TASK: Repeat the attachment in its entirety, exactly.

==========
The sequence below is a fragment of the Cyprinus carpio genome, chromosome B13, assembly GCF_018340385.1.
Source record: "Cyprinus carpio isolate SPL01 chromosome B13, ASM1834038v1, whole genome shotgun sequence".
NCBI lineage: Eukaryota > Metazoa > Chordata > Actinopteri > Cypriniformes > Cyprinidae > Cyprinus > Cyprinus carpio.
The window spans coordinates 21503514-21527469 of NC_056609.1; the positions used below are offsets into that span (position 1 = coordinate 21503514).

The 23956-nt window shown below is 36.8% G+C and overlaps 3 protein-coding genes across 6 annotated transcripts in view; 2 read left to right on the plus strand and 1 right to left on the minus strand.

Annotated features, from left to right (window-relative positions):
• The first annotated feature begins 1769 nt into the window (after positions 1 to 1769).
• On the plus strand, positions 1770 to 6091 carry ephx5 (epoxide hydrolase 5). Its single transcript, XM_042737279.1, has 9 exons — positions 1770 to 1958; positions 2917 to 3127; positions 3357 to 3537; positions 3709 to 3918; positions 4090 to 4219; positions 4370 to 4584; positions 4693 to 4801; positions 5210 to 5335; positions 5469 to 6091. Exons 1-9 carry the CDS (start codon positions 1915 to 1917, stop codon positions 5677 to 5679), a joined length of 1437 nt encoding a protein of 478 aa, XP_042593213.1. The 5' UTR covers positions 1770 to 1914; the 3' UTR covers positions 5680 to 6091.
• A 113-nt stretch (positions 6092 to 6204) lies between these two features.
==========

The sequence below is a fragment of the Cyprinus carpio genome, chromosome B13, assembly GCF_018340385.1.
Source record: "Cyprinus carpio isolate SPL01 chromosome B13, ASM1834038v1, whole genome shotgun sequence".
NCBI lineage: Eukaryota > Metazoa > Chordata > Actinopteri > Cypriniformes > Cyprinidae > Cyprinus > Cyprinus carpio.
The window spans coordinates 21503514-21527469 of NC_056609.1; the positions used below are offsets into that span (position 1 = coordinate 21503514).

The 23956-nt window shown below is 36.8% G+C and overlaps 3 protein-coding genes across 6 annotated transcripts in view; 2 read left to right on the plus strand and 1 right to left on the minus strand.

Annotated features, from left to right (window-relative positions):
• The first annotated feature begins 1769 nt into the window (after positions 1 to 1769).
• On the plus strand, positions 1770 to 6091 carry ephx5 (epoxide hydrolase 5). Its single transcript, XM_042737279.1, has 9 exons — positions 1770 to 1958; positions 2917 to 3127; positions 3357 to 3537; positions 3709 to 3918; positions 4090 to 4219; positions 4370 to 4584; positions 4693 to 4801; positions 5210 to 5335; positions 5469 to 6091. Exons 1-9 carry the CDS (start codon positions 1915 to 1917, stop codon positions 5677 to 5679), a joined length of 1437 nt encoding a protein of 478 aa, XP_042593213.1. The 5' UTR covers positions 1770 to 1914; the 3' UTR covers positions 5680 to 6091.
• A 113-nt stretch (positions 6092 to 6204) lies between these two features.